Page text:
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Grandparent Adoption in Tuscaloosa County, Alabama Upheld


One of the best aspects of being a lawyer is being a part of an adoption. Sometimes a step-parent is adopting a child or a grandparent is adopting a grandchild for various reasons. This is an adoption proceeding from Tuscaloosa County, Alabama, probate court, in the case of D.T. v. W.G. In 2013, the probate court granted a judgment that approved the adoption of a child by the maternal grandmother (“the adoptive parent”). In July 2015, the paternal grandmother filed a petition to the probate court seeking an award of grandparent visitation rights pursuant to Code of Alabama, 1975, § 26-10A-30.

The paternal grandmother did not request that the adoptive parent be served with the petition by certified mail as required by Alabama Rules of Civil Procedure 4. Instead, the paternal grandmother served the petition on the adoptive parent by mailing a copy of the petition to the attorney who represented the adoptive parent counsel in the adoption proceeding. The adoptive parents did not attend a scheduled hearing on the visitation issue and the probate court entered an Order on November 2, 2015, awarding visitation to the paternal grandmother.

Following the granting of visitation, on November 20, 2015, the adoptive parent filed a motion to set aside the November 2, 2015, award of visitation, arguing that the probate court lacked jurisdiction to entertain a petition for grandparent visitation after the adoption is granted. Also, the adoptive parent argued that the judgment was void because the paternal grandmother’s failure to properly serve the petition upon her violated her due process rights.

The Court of Civil Appeals dismissed the appeal.

Under Code of Alabama, 1975, section 26-10A-30, a grandparent of an adoptee who is adopted by a relative is allowed to receive visitation rights. The statute goes on to further state that the visitation rights may be granted “at any time prior to or after the final order of adoption…” Therefore, the Court rejected the first argument furthered by the adoptive parent.

Secondly, the Court addressed the due process issue. The Court ruled that the adoptive parent was deprived of due process by way of the paternal grandmother failing to properly serve the adoptive parent. The paternal grandmother in this case operated under the notion that she could initiate a new action via filing a new motion under an already adjudicated adoption proceeding. However, the Court vigorously refuses that notion.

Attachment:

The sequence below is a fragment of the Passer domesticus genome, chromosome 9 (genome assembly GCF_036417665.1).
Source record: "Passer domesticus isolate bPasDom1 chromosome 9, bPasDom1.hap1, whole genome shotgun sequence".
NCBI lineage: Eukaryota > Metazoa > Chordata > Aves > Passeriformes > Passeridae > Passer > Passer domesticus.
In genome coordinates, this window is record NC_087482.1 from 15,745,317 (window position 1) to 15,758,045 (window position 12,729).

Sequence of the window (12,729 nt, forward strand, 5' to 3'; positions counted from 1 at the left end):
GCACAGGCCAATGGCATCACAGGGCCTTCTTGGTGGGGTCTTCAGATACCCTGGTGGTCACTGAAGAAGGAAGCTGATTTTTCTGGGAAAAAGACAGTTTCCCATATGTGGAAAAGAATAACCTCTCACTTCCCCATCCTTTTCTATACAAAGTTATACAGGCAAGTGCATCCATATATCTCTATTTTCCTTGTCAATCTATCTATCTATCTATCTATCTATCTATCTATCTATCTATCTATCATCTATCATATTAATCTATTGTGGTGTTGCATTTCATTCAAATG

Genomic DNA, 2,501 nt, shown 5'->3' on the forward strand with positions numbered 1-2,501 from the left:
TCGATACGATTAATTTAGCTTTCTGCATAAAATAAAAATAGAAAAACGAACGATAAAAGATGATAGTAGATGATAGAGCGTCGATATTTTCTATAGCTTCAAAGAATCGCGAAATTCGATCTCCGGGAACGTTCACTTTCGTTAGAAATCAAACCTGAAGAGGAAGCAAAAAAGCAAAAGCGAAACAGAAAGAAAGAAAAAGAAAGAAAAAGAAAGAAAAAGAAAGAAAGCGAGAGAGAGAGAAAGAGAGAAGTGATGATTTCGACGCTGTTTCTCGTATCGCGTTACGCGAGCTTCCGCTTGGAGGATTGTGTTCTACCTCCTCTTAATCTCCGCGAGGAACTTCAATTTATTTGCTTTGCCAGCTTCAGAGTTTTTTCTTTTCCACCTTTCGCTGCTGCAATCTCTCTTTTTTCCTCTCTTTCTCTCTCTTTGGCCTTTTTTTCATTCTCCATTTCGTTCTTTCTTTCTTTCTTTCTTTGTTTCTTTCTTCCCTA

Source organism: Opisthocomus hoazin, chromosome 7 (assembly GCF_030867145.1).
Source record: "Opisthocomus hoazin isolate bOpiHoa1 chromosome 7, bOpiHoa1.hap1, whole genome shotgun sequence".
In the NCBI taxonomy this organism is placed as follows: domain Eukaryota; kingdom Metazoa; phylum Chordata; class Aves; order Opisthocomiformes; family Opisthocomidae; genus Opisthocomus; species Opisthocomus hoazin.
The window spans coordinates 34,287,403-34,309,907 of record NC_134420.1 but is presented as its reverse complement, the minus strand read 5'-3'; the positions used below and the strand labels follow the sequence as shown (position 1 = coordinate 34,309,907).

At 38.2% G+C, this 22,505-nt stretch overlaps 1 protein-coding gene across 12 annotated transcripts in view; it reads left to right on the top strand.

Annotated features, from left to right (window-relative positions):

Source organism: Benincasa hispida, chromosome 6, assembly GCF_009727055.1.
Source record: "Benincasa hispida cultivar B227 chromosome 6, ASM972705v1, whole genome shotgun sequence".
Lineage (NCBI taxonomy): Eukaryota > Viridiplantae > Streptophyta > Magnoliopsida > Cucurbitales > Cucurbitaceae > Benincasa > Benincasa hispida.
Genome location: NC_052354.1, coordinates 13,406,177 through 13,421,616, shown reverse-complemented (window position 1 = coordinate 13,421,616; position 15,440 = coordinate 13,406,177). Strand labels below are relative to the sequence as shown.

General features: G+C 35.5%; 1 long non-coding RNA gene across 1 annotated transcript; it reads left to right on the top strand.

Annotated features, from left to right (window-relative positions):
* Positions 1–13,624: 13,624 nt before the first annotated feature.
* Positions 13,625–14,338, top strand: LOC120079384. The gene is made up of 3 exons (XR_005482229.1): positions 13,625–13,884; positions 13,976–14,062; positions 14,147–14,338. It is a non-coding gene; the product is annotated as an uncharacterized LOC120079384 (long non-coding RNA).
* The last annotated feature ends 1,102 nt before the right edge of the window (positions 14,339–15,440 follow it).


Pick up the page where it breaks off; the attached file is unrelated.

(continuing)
Here, no action was pending when the paternal grandmother filed her motion; the paternal grandmother’s request was not a motion but, in fact, a petition. Accordingly, the petition must have been served to the adoptive parent. The paternal grandmother’s failure to properly serve the adoptive parent deprived the probate court of its jurisdiction and rendered the judgment void. Therefore, the Court held that the appeal from the void judgment is due to be dismissed.

It is well known law that petitions must be properly served to the opposing party. Process serving is an essential building block in a Court proceeding which allows the defendant in the case to be put on notice. The U.S. Constitution requires that no defendant be deprived of life, liberty, or property without due process of the law, and making sure a defendant is aware of the fact that he or she has to come to court is an important part of due process.

Even though this rule of law may sound straightforward, it can easily be misconstrued and applied improperly, which is illustrated in the case above.

If you are considering adopting a step-child or grandchild, contact Birmingham Adoption Attorney Joseph A. Ingram or at (205) 335-2640.


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